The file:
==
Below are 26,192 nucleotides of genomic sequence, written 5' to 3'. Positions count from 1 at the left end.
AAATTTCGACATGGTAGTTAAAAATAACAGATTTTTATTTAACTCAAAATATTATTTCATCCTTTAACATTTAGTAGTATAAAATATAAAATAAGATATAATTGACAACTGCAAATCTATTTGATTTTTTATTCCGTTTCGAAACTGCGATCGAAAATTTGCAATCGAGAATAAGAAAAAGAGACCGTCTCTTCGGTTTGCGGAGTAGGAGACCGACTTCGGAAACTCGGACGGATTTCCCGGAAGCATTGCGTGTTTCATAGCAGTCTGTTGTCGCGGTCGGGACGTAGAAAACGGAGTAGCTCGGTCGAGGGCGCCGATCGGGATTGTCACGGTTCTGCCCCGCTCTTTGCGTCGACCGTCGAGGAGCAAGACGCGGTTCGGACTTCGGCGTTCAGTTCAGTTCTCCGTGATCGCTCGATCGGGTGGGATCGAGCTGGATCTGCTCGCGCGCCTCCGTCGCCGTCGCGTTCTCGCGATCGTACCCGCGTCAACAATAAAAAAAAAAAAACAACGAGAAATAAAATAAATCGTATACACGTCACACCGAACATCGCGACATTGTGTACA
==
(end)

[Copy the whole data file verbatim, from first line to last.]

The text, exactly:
Below are 26,192 nucleotides of genomic sequence, written 5' to 3'. Positions count from 1 at the left end.
AAATTTCGACATGGTAGTTAAAAATAACAGATTTTTATTTAACTCAAAATATTATTTCATCCTTTAACATTTAGTAGTATAAAATATAAAATAAGATATAATTGACAACTGCAAATCTATTTGATTTTTTATTCCGTTTCGAAACTGCGATCGAAAATTTGCAATCGAGAATAAGAAAAAGAGACCGTCTCTTCGGTTTGCGGAGTAGGAGACCGACTTCGGAAACTCGGACGGATTTCCCGGAAGCATTGCGTGTTTCATAGCAGTCTGTTGTCGCGGTCGGGACGTAGAAAACGGAGTAGCTCGGTCGAGGGCGCCGATCGGGATTGTCACGGTTCTGCCCCGCTCTTTGCGTCGACCGTCGAGGAGCAAGACGCGGTTCGGACTTCGGCGTTCAGTTCAGTTCTCCGTGATCGCTCGATCGGGTGGGATCGAGCTGGATCTGCTCGCGCGCCTCCGTCGCCGTCGCGTTCTCGCGATCGTACCCGCGTCAACAATAAAAAAAAAAAAACAACGAGAAATAAAATAAATCGTATACACGTCACACCGAACATCGCGACATTGTGTACA